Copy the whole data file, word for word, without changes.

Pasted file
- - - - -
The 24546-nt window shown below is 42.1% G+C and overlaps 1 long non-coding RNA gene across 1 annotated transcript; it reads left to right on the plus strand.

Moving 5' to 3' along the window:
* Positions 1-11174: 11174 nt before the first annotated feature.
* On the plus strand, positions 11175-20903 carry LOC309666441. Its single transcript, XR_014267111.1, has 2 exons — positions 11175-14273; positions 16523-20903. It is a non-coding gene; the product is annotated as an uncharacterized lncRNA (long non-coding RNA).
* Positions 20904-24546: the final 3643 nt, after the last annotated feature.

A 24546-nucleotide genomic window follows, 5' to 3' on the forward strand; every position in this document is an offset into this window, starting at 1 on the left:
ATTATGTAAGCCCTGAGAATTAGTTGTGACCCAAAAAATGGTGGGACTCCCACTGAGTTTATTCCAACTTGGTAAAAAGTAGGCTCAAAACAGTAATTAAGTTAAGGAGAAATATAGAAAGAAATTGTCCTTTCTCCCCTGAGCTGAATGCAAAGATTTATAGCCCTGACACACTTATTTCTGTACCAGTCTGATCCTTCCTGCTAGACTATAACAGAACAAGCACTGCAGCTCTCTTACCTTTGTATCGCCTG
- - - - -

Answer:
The 24546-nt window shown below is 42.1% G+C and overlaps 1 long non-coding RNA gene across 1 annotated transcript; it reads left to right on the plus strand.

Moving 5' to 3' along the window:
* Positions 1-11174: 11174 nt before the first annotated feature.
* On the plus strand, positions 11175-20903 carry LOC309666441. Its single transcript, XR_014267111.1, has 2 exons — positions 11175-14273; positions 16523-20903. It is a non-coding gene; the product is annotated as an uncharacterized lncRNA (long non-coding RNA).
* Positions 20904-24546: the final 3643 nt, after the last annotated feature.

A 24546-nucleotide genomic window follows, 5' to 3' on the forward strand; every position in this document is an offset into this window, starting at 1 on the left:
ATTATGTAAGCCCTGAGAATTAGTTGTGACCCAAAAAATGGTGGGACTCCCACTGAGTTTATTCCAACTTGGTAAAAAGTAGGCTCAAAACAGTAATTAAGTTAAGGAGAAATATAGAAAGAAATTGTCCTTTCTCCCCTGAGCTGAATGCAAAGATTTATAGCCCTGACACACTTATTTCTGTACCAGTCTGATCCTTCCTGCTAGACTATAACAGAACAAGCACTGCAGCTCTCTTACCTTTGTATCGCCTG